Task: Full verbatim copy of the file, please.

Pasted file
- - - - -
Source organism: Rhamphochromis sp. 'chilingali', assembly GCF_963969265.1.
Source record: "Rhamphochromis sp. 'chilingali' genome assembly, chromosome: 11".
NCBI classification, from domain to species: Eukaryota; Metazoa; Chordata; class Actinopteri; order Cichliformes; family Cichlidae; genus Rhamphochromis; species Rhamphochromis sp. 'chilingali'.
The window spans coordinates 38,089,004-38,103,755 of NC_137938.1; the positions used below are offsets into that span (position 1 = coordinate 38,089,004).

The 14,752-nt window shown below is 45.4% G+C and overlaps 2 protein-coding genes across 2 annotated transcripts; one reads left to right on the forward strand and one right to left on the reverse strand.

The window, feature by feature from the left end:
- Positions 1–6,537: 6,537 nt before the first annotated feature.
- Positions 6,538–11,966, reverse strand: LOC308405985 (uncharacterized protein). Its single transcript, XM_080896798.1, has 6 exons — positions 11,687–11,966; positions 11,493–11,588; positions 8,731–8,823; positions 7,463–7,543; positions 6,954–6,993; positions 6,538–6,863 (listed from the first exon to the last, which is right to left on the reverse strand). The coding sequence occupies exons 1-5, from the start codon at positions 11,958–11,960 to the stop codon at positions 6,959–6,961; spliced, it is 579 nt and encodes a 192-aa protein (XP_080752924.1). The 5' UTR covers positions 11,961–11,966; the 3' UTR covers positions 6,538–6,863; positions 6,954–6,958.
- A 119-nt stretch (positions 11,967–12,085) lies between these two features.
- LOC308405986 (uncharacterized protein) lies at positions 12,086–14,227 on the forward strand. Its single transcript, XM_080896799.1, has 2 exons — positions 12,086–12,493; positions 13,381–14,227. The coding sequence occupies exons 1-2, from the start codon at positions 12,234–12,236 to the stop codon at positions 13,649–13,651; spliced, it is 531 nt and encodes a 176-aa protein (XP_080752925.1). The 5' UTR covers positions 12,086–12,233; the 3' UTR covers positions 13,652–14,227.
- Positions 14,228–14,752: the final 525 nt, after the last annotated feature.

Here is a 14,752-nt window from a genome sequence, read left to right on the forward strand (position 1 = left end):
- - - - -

Source organism: Rhamphochromis sp. 'chilingali', assembly GCF_963969265.1.
Source record: "Rhamphochromis sp. 'chilingali' genome assembly, chromosome: 11".
NCBI classification, from domain to species: Eukaryota; Metazoa; Chordata; class Actinopteri; order Cichliformes; family Cichlidae; genus Rhamphochromis; species Rhamphochromis sp. 'chilingali'.
The window spans coordinates 38,089,004-38,103,755 of NC_137938.1; the positions used below are offsets into that span (position 1 = coordinate 38,089,004).

The 14,752-nt window shown below is 45.4% G+C and overlaps 2 protein-coding genes across 2 annotated transcripts; one reads left to right on the forward strand and one right to left on the reverse strand.

The window, feature by feature from the left end:
- Positions 1–6,537: 6,537 nt before the first annotated feature.
- Positions 6,538–11,966, reverse strand: LOC308405985 (uncharacterized protein). Its single transcript, XM_080896798.1, has 6 exons — positions 11,687–11,966; positions 11,493–11,588; positions 8,731–8,823; positions 7,463–7,543; positions 6,954–6,993; positions 6,538–6,863 (listed from the first exon to the last, which is right to left on the reverse strand). The coding sequence occupies exons 1-5, from the start codon at positions 11,958–11,960 to the stop codon at positions 6,959–6,961; spliced, it is 579 nt and encodes a 192-aa protein (XP_080752924.1). The 5' UTR covers positions 11,961–11,966; the 3' UTR covers positions 6,538–6,863; positions 6,954–6,958.
- A 119-nt stretch (positions 11,967–12,085) lies between these two features.
- LOC308405986 (uncharacterized protein) lies at positions 12,086–14,227 on the forward strand. Its single transcript, XM_080896799.1, has 2 exons — positions 12,086–12,493; positions 13,381–14,227. The coding sequence occupies exons 1-2, from the start codon at positions 12,234–12,236 to the stop codon at positions 13,649–13,651; spliced, it is 531 nt and encodes a 176-aa protein (XP_080752925.1). The 5' UTR covers positions 12,086–12,233; the 3' UTR covers positions 13,652–14,227.
- Positions 14,228–14,752: the final 525 nt, after the last annotated feature.

Here is a 14,752-nt window from a genome sequence, read left to right on the forward strand (position 1 = left end):